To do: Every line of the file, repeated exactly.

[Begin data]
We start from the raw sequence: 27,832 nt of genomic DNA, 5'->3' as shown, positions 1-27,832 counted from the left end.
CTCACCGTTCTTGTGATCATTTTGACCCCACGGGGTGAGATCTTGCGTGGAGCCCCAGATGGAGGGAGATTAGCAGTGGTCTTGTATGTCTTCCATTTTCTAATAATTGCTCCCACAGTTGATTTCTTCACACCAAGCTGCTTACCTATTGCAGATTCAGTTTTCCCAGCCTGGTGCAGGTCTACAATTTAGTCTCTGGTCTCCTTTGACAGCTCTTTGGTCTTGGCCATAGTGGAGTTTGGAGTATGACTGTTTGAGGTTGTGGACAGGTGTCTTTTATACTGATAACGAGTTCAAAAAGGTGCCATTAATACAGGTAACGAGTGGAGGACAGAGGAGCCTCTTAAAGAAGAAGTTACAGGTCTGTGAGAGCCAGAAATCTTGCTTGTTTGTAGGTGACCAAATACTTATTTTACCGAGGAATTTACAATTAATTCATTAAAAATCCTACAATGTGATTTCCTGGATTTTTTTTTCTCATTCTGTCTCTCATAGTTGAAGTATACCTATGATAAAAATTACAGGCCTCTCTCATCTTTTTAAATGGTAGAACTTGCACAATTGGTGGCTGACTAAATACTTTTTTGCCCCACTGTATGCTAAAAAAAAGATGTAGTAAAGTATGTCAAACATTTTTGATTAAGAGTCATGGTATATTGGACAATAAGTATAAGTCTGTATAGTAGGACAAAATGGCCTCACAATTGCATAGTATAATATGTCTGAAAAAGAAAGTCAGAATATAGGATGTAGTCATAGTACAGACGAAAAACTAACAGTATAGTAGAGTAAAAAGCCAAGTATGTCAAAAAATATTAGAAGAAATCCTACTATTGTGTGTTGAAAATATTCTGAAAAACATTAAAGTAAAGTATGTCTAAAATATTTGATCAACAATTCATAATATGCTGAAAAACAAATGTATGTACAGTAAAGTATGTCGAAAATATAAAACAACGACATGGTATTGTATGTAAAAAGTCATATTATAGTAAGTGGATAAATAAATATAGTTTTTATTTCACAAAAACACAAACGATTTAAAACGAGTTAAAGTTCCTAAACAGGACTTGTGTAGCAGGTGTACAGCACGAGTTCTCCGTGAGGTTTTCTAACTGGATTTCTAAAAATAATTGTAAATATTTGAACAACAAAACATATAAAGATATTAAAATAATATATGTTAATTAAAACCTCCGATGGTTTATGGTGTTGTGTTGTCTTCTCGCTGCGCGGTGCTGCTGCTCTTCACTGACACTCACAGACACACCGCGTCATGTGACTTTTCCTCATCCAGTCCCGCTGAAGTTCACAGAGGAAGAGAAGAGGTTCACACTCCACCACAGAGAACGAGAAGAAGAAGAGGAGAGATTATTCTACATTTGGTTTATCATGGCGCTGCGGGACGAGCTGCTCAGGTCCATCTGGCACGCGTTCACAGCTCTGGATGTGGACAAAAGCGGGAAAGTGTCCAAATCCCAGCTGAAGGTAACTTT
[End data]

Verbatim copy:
We start from the raw sequence: 27,832 nt of genomic DNA, 5'->3' as shown, positions 1-27,832 counted from the left end.
CTCACCGTTCTTGTGATCATTTTGACCCCACGGGGTGAGATCTTGCGTGGAGCCCCAGATGGAGGGAGATTAGCAGTGGTCTTGTATGTCTTCCATTTTCTAATAATTGCTCCCACAGTTGATTTCTTCACACCAAGCTGCTTACCTATTGCAGATTCAGTTTTCCCAGCCTGGTGCAGGTCTACAATTTAGTCTCTGGTCTCCTTTGACAGCTCTTTGGTCTTGGCCATAGTGGAGTTTGGAGTATGACTGTTTGAGGTTGTGGACAGGTGTCTTTTATACTGATAACGAGTTCAAAAAGGTGCCATTAATACAGGTAACGAGTGGAGGACAGAGGAGCCTCTTAAAGAAGAAGTTACAGGTCTGTGAGAGCCAGAAATCTTGCTTGTTTGTAGGTGACCAAATACTTATTTTACCGAGGAATTTACAATTAATTCATTAAAAATCCTACAATGTGATTTCCTGGATTTTTTTTTCTCATTCTGTCTCTCATAGTTGAAGTATACCTATGATAAAAATTACAGGCCTCTCTCATCTTTTTAAATGGTAGAACTTGCACAATTGGTGGCTGACTAAATACTTTTTTGCCCCACTGTATGCTAAAAAAAAGATGTAGTAAAGTATGTCAAACATTTTTGATTAAGAGTCATGGTATATTGGACAATAAGTATAAGTCTGTATAGTAGGACAAAATGGCCTCACAATTGCATAGTATAATATGTCTGAAAAAGAAAGTCAGAATATAGGATGTAGTCATAGTACAGACGAAAAACTAACAGTATAGTAGAGTAAAAAGCCAAGTATGTCAAAAAATATTAGAAGAAATCCTACTATTGTGTGTTGAAAATATTCTGAAAAACATTAAAGTAAAGTATGTCTAAAATATTTGATCAACAATTCATAATATGCTGAAAAACAAATGTATGTACAGTAAAGTATGTCGAAAATATAAAACAACGACATGGTATTGTATGTAAAAAGTCATATTATAGTAAGTGGATAAATAAATATAGTTTTTATTTCACAAAAACACAAACGATTTAAAACGAGTTAAAGTTCCTAAACAGGACTTGTGTAGCAGGTGTACAGCACGAGTTCTCCGTGAGGTTTTCTAACTGGATTTCTAAAAATAATTGTAAATATTTGAACAACAAAACATATAAAGATATTAAAATAATATATGTTAATTAAAACCTCCGATGGTTTATGGTGTTGTGTTGTCTTCTCGCTGCGCGGTGCTGCTGCTCTTCACTGACACTCACAGACACACCGCGTCATGTGACTTTTCCTCATCCAGTCCCGCTGAAGTTCACAGAGGAAGAGAAGAGGTTCACACTCCACCACAGAGAACGAGAAGAAGAAGAGGAGAGATTATTCTACATTTGGTTTATCATGGCGCTGCGGGACGAGCTGCTCAGGTCCATCTGGCACGCGTTCACAGCTCTGGATGTGGACAAAAGCGGGAAAGTGTCCAAATCCCAGCTGAAGGTAACTTT